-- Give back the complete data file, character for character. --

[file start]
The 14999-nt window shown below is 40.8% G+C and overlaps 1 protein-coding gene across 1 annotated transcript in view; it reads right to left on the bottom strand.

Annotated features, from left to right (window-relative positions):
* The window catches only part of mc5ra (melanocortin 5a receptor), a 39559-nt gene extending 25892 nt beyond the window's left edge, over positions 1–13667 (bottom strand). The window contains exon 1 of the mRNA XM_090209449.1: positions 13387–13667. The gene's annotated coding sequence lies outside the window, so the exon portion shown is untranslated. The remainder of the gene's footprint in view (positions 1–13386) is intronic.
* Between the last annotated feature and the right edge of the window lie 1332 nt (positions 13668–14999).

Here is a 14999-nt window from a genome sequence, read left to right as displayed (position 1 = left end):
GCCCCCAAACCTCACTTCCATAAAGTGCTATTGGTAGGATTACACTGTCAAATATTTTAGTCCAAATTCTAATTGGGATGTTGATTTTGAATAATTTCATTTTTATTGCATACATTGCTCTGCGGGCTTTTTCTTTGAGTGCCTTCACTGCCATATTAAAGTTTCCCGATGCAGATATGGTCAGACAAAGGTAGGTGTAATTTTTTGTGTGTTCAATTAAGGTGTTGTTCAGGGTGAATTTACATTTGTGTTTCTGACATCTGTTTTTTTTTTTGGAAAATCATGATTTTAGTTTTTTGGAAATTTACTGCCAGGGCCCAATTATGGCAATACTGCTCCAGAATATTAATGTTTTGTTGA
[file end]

The 14999-nt window shown below is 40.8% G+C and overlaps 1 protein-coding gene across 1 annotated transcript in view; it reads right to left on the bottom strand.

Annotated features, from left to right (window-relative positions):
* The window catches only part of mc5ra (melanocortin 5a receptor), a 39559-nt gene extending 25892 nt beyond the window's left edge, over positions 1–13667 (bottom strand). The window contains exon 1 of the mRNA XM_090209449.1: positions 13387–13667. The gene's annotated coding sequence lies outside the window, so the exon portion shown is untranslated. The remainder of the gene's footprint in view (positions 1–13386) is intronic.
* Between the last annotated feature and the right edge of the window lie 1332 nt (positions 13668–14999).

Here is a 14999-nt window from a genome sequence, read left to right as displayed (position 1 = left end):
GCCCCCAAACCTCACTTCCATAAAGTGCTATTGGTAGGATTACACTGTCAAATATTTTAGTCCAAATTCTAATTGGGATGTTGATTTTGAATAATTTCATTTTTATTGCATACATTGCTCTGCGGGCTTTTTCTTTGAGTGCCTTCACTGCCATATTAAAGTTTCCCGATGCAGATATGGTCAGACAAAGGTAGGTGTAATTTTTTGTGTGTTCAATTAAGGTGTTGTTCAGGGTGAATTTACATTTGTGTTTCTGACATCTGTTTTTTTTTTTGGAAAATCATGATTTTAGTTTTTTGGAAATTTACTGCCAGGGCCCAATTATGGCAATACTGCTCCAGAATATTAATGTTTTGTTGA